Loading ...
Sorry, an error occurred while loading the content.

x0x Turkish Tales

Expand Messages
  • TRH
    x0x Turkish Tales Travel By Annabella Proudlock Jamaica Observer We woke to the sound of prayers wafting from the minarets of the Blue Mosque, the haunting
    Message 1 of 1 , May 30, 2005
    • 0 Attachment
      x0x Turkish Tales

      Travel

      By Annabella Proudlock

      Jamaica Observer


      We woke to the sound of prayers wafting from the
      minarets of the Blue Mosque, the haunting sound
      that was to follow us throughout our journey. The
      verses of the Koran are chanted five times a day
      from mosques in every village and town in this
      country of surprises.

      In homage to a dear friend who died recently and
      had asked me to write up our trip together five
      years before, I returned to Turkey, now
      accompanied by my artist friend Graham Davis.


      Olives at the market in Kas

      Turkey is a huge peninsula that juts out into the
      Eastern Mediterranean with 5000 miles of
      coastline, and mountains twice the height of Blue
      Mountain Peak. We visited only a fraction of
      Anatolia, the region across the Bosphorus in Asia,
      but moved from dense forests, to salt lakes,
      gorges, and the extraordinary landscape of
      Cappadochia.

      Despite a population of 68 million, Turkey can
      feed itself, one of the few countries in the world
      able to do so. Throughout our journey we saw both
      men and women working in fields of cotton,
      potatoes, olive trees, pumpkins and grains.

      Families with young children and well-trained dogs
      tended large herds of sheep and goats. There are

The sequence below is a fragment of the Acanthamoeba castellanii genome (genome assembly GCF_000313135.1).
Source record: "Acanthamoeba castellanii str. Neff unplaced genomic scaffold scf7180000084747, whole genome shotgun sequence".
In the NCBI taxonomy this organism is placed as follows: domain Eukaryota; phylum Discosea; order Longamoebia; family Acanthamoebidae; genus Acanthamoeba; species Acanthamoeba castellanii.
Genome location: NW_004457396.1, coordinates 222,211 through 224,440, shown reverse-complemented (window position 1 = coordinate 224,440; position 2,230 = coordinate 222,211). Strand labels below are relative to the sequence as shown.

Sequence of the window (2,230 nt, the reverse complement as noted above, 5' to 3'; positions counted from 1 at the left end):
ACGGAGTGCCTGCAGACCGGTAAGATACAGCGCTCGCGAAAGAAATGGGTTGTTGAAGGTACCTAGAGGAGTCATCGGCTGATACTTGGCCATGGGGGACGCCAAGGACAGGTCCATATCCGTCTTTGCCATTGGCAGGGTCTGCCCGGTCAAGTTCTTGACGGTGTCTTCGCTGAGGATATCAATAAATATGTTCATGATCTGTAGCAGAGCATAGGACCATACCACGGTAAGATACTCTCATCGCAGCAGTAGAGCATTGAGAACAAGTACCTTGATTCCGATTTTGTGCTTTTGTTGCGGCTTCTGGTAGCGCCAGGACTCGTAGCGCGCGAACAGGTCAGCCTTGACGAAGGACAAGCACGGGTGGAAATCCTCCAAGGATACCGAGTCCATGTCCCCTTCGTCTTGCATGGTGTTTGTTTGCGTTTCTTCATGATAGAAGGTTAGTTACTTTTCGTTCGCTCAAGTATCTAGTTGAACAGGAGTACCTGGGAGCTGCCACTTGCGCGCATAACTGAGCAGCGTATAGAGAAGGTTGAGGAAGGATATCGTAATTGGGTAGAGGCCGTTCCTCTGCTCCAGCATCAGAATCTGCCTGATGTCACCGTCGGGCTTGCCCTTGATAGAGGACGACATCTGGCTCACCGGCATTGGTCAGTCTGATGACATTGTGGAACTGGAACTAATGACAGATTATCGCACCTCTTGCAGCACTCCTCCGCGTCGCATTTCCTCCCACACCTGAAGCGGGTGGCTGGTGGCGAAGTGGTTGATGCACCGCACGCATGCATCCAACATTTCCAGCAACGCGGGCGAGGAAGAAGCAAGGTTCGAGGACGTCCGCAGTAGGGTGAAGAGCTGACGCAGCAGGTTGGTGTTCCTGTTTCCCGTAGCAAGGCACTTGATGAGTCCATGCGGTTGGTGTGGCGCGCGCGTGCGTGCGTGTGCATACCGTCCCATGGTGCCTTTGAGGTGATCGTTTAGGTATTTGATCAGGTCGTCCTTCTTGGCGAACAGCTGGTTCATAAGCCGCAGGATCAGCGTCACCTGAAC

also large industrial areas, a thriving textile
      industry, and a steadily growing tourism business.

      I had researched our trip on the Internet, (travel
      is the second most widely used resource on the
      web) and chosen Journey Anatolia, a small tour
      company. Owner Serkan, Turkish-born and raised in
      England, had similar interests as myself, having
      previously worked in film and design.

      His passionate love for his homeland and eagerness
      to share would bring a time of laughter and
      lasting memories. Through him we discovered its
      ancient history, culture, cuisine and beauty,
      travelling over 2,000 miles in his trusty
      Landrover, which gradually filled with our
      purchases of carpets, lamps, fruit and spices.

      Turkey has numerous Greek and Roman archaeological
      sites - huge amphitheatres, aqueducts, temples,
      tombs, mosaics and inscriptions. Some were on
      remote coastal headlands or hidden as in the
      forests of Olimpos.

      n more modern times, from the 12th Century,
      traders along the Silk Route brought exotic goods
      from the East. Turkey, the crossroad between two
      continents, has always been a meeting place of
      both worlds. There are museums everywhere.

      The famed Topkapi Palace in Istanbul evoked the
      fairy tale images of my visit as a student, after
      sitting in a train from England for five days and
      nights. Once the home of Sultans, it offers a
      breathtaking insight into their opulent lives with
      diamonds the size of hens' eggs, exquisite inlaid
      thrones, and the bejewelled robes that adorned the
      concubines of the harem.

      Below the palace is the Bosphorus, the narrow
      strait that divides Europe and Asia. One of the
      world's busiest shipping lanes, our ferry
      zigzagged past boats of all sizes, and elegant
      Ottoman homes, the summer residences of Turkey's
      wealthy.

      The silhouette of the city from the water is a
      sight never to be forgotten. To cleanse ourselves
      for the journey, we visited a Turkish bath, or
      'hamam', where I got steamed and scrubbed on an
      enormous marble slab. Men and women are in
      separate areas, but the sight of so many naked
      women was bizarre.

      Our route took us past the killing fields of
      Gallipoli, memorialised in the Mel Gibson film of
      the same title. As in most places, Serkan knew
      where to find the best food, and that night we
      dined on lamb that had grazed on wild oregano, and